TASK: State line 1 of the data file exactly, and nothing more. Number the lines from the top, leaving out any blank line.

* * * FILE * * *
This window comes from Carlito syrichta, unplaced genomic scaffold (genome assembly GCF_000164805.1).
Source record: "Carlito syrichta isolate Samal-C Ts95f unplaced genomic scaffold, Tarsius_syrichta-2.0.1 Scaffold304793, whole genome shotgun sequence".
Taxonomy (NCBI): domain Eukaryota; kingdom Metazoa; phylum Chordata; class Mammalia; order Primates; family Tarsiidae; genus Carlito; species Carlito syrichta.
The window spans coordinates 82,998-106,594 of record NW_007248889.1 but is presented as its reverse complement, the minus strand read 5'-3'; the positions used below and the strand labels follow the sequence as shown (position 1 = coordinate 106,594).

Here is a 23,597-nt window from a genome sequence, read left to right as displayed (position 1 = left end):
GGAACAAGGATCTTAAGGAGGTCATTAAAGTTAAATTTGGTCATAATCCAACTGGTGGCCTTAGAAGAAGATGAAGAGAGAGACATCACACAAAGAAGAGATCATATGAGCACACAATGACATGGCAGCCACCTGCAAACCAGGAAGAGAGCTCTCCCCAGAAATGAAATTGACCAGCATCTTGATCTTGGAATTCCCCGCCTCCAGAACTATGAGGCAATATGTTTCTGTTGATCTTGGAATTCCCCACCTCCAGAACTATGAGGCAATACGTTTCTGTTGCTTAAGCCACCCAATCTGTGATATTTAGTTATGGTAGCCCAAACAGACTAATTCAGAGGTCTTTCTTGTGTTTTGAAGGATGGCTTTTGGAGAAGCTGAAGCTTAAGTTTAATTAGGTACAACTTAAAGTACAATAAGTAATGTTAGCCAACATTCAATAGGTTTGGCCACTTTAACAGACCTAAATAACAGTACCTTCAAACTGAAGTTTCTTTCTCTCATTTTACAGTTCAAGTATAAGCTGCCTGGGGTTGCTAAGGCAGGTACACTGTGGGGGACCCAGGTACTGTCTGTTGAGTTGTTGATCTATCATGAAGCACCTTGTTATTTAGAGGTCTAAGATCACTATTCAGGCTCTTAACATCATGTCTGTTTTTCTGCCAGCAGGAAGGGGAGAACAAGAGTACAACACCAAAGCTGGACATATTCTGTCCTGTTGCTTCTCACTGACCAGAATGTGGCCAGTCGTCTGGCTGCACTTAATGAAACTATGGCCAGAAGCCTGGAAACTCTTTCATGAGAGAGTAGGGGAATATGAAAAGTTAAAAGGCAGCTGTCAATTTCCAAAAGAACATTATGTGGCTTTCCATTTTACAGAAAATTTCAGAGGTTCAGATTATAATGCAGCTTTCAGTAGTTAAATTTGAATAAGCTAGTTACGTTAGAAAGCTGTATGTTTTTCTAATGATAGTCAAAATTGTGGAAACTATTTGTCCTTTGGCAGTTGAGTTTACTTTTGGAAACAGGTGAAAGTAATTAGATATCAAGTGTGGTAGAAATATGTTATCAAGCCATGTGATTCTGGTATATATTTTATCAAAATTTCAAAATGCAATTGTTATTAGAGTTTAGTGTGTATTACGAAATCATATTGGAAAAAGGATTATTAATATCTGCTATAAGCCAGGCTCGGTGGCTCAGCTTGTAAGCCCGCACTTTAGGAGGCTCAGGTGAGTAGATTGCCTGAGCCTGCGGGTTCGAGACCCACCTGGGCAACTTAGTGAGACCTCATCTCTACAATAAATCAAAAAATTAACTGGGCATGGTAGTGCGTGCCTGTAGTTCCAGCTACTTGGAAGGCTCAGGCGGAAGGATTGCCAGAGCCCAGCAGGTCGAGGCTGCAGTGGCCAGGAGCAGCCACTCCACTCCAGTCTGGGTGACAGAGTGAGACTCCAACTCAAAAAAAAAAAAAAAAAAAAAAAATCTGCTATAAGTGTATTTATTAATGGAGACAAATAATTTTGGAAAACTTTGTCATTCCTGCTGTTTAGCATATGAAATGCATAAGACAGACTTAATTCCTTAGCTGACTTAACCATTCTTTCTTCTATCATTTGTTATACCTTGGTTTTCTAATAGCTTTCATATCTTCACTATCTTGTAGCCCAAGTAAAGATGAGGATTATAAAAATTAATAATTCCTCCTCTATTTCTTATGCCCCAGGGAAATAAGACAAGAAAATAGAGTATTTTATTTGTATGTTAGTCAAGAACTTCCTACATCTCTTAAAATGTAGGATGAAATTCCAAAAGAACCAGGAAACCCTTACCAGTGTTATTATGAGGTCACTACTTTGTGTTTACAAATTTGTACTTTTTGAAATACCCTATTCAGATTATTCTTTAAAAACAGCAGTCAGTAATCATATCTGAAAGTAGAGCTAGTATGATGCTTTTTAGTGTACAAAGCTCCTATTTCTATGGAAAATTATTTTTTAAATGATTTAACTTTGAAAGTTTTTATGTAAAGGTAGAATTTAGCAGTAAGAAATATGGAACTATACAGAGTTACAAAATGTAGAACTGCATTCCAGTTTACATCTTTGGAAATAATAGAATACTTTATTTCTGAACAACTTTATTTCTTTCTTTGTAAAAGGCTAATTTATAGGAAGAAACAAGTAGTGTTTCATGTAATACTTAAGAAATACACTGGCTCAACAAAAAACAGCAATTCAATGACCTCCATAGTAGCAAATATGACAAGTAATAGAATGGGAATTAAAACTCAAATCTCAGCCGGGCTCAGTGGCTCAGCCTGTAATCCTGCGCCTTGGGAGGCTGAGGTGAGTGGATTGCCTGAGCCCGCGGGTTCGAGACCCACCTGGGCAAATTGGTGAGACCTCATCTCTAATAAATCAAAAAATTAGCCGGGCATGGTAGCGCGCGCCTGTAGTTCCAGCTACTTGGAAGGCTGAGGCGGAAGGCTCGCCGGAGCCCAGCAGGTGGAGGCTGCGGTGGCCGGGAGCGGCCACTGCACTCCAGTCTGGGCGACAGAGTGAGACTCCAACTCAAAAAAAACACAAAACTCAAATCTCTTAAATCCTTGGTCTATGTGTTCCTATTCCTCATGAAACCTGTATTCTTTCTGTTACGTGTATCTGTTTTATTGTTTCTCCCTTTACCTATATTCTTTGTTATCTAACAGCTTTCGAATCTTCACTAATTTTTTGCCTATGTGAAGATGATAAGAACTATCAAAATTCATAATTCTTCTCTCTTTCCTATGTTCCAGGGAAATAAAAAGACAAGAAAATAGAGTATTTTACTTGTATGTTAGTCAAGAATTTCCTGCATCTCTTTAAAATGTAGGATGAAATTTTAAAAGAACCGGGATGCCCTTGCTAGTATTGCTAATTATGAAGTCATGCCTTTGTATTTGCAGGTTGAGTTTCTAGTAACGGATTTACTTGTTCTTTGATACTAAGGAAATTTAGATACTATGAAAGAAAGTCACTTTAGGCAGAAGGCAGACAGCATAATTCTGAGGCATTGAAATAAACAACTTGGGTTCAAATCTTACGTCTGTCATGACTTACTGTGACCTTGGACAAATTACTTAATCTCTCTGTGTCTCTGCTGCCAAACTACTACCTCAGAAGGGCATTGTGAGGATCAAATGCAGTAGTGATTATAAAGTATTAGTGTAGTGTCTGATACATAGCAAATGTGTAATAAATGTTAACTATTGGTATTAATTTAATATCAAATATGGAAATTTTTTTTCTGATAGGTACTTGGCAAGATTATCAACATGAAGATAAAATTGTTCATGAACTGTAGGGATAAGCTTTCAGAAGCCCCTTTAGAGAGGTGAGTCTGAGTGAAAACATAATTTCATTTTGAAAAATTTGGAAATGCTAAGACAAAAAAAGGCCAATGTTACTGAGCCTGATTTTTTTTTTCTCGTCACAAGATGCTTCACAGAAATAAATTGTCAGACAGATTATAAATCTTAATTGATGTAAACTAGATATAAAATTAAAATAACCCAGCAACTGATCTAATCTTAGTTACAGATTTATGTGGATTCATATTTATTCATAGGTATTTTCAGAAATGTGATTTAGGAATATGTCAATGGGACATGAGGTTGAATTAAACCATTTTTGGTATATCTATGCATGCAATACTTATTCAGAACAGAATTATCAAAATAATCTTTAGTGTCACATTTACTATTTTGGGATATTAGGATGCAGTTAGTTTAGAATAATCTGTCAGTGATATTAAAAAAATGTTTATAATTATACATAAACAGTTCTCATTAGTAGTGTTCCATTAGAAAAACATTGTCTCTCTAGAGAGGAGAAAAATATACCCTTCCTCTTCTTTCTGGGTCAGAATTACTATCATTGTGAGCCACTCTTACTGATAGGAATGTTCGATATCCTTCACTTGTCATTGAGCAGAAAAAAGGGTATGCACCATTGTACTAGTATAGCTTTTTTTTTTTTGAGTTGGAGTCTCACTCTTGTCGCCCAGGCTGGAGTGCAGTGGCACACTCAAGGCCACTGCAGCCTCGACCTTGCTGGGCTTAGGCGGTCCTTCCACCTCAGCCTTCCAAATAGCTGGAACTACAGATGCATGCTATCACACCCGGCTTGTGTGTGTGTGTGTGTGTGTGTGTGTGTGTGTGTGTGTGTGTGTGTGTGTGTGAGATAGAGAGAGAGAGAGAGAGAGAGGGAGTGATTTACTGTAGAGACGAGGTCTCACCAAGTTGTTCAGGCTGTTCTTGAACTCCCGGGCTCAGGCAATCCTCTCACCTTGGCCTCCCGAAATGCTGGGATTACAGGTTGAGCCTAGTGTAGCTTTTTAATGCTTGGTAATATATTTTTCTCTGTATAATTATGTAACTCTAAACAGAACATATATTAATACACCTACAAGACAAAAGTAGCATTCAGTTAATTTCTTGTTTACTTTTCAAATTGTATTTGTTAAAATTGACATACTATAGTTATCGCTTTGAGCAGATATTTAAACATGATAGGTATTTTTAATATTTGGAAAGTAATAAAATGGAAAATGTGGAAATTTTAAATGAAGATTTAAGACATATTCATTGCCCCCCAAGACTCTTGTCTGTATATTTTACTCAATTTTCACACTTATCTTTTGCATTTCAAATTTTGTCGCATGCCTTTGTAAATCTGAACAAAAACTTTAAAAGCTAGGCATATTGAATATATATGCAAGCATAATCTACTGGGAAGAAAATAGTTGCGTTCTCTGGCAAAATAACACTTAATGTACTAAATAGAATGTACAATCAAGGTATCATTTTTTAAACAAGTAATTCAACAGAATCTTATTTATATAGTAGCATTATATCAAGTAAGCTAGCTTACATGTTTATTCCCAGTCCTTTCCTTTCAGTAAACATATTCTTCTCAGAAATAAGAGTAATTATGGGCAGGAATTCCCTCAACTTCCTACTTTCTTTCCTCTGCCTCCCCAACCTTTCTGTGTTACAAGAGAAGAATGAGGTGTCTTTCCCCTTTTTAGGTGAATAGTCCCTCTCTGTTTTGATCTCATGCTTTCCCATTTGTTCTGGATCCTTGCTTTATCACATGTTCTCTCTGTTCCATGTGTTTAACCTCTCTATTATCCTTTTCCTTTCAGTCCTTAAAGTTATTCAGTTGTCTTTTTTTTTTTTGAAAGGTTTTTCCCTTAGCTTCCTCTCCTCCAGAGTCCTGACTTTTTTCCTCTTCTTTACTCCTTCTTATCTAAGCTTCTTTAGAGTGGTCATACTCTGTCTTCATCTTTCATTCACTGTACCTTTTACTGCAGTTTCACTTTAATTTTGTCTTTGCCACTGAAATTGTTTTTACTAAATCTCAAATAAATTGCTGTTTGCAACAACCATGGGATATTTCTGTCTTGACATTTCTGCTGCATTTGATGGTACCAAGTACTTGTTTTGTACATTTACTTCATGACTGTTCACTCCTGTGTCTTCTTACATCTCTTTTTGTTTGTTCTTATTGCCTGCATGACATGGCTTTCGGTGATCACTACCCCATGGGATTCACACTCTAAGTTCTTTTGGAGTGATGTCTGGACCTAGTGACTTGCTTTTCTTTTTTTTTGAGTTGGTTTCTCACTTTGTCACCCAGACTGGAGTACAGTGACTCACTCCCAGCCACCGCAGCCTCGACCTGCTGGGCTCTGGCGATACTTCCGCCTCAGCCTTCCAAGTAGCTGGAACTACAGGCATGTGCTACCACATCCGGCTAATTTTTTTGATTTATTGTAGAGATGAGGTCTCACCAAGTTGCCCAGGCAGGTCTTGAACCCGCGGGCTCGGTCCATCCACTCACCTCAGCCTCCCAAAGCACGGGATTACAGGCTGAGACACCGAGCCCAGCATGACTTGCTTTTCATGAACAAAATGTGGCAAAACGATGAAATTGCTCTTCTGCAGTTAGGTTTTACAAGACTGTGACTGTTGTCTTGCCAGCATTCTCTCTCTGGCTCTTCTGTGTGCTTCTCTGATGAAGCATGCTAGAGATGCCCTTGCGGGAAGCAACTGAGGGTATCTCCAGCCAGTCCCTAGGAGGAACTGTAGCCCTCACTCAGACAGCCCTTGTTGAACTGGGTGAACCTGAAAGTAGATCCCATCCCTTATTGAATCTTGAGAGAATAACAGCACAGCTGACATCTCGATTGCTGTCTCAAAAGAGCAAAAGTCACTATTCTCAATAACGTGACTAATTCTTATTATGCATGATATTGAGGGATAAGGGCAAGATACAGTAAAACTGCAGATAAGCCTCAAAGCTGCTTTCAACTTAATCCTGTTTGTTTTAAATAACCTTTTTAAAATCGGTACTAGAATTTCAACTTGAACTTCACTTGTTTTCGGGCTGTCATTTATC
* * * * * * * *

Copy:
This window comes from Carlito syrichta, unplaced genomic scaffold (genome assembly GCF_000164805.1).